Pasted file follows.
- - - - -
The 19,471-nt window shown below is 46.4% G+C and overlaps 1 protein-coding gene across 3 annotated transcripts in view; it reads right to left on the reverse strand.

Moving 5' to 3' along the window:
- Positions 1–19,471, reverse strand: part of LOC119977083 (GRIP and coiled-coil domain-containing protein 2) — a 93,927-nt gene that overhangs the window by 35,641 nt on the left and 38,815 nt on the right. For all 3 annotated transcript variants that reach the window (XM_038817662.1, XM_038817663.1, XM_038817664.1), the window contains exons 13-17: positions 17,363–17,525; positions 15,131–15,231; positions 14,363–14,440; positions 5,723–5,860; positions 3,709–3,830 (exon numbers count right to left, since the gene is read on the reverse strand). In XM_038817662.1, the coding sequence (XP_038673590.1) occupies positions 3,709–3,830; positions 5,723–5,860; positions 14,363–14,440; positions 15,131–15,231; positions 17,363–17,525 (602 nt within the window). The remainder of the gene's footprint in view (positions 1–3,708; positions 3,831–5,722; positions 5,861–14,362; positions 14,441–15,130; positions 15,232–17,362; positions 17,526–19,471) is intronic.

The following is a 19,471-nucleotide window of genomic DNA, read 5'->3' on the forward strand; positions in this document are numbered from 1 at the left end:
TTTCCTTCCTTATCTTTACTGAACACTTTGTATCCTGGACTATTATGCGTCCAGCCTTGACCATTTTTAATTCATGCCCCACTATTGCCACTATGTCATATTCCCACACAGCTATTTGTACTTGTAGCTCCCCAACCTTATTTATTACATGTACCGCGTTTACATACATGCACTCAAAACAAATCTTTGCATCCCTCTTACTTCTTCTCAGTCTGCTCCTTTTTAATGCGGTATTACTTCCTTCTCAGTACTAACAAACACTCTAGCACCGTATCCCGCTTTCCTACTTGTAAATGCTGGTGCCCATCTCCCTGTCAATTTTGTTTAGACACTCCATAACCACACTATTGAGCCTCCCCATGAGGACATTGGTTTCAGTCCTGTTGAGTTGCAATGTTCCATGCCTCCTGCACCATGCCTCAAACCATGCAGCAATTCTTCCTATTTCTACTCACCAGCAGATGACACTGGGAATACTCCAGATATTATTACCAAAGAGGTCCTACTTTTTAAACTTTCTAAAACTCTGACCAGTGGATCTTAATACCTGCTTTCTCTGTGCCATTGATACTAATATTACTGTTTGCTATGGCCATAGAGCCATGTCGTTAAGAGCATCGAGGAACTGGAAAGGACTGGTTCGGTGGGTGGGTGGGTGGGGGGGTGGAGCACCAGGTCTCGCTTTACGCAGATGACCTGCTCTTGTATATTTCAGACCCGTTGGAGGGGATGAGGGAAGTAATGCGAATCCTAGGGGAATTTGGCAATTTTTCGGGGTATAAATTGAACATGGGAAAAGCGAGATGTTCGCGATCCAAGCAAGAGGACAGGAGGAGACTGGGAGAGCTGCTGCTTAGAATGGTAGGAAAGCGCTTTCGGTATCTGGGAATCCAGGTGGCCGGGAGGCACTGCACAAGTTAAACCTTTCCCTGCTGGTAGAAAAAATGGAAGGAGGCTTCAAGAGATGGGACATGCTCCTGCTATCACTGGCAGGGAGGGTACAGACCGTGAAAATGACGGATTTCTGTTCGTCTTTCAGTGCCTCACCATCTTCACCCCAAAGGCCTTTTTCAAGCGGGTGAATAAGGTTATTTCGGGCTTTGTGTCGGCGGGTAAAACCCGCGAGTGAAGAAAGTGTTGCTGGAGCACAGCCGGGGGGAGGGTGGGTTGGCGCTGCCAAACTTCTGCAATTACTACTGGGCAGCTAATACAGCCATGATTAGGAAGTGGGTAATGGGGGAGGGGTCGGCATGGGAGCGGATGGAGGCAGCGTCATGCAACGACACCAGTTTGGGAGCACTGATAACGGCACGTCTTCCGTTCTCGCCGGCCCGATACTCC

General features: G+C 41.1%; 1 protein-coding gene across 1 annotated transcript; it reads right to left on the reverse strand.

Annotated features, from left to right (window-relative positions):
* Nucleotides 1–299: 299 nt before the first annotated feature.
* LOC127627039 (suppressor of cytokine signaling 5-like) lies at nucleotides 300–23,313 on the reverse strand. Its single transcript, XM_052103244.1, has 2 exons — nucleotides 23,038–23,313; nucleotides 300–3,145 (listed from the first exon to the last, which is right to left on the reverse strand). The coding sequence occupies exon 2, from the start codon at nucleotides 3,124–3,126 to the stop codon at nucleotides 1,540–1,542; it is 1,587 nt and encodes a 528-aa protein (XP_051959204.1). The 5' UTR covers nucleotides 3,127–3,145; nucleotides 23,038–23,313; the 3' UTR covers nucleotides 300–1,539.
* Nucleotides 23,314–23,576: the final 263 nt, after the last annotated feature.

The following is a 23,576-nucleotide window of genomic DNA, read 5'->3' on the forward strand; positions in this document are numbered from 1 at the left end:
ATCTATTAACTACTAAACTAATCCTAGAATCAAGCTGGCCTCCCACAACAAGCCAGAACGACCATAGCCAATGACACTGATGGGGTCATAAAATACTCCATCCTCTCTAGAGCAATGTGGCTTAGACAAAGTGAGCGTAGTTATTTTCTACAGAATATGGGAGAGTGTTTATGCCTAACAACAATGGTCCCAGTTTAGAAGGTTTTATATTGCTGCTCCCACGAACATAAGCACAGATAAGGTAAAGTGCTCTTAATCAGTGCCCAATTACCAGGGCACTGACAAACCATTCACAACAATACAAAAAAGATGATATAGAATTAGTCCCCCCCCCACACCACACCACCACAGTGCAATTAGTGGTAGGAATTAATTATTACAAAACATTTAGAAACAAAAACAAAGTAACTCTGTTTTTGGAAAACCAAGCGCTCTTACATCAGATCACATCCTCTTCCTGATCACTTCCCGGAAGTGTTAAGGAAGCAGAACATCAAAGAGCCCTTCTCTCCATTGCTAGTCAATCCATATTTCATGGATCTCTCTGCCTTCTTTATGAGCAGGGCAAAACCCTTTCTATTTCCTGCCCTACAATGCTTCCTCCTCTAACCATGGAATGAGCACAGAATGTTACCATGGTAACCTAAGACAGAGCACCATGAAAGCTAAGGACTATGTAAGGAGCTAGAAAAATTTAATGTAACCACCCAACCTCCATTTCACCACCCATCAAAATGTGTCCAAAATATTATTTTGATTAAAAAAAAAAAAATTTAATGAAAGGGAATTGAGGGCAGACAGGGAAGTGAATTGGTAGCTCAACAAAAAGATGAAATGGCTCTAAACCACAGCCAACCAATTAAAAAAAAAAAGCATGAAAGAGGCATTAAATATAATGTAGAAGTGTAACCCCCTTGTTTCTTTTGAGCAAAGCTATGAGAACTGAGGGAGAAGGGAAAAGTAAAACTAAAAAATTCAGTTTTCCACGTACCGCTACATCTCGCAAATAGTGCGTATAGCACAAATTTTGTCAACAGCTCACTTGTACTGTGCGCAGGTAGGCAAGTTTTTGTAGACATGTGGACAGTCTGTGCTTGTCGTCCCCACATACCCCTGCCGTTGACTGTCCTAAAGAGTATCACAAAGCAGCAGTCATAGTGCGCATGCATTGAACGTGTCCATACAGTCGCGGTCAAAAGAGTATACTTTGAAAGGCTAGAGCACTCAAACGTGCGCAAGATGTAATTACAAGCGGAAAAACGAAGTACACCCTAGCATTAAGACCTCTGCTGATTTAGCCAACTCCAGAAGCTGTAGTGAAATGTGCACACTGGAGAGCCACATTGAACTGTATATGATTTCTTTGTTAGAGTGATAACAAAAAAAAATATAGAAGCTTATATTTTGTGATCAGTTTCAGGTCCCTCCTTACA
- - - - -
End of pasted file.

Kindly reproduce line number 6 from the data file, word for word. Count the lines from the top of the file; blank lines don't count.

General features: G+C 41.1%; 1 protein-coding gene across 1 annotated transcript; it reads right to left on the reverse strand.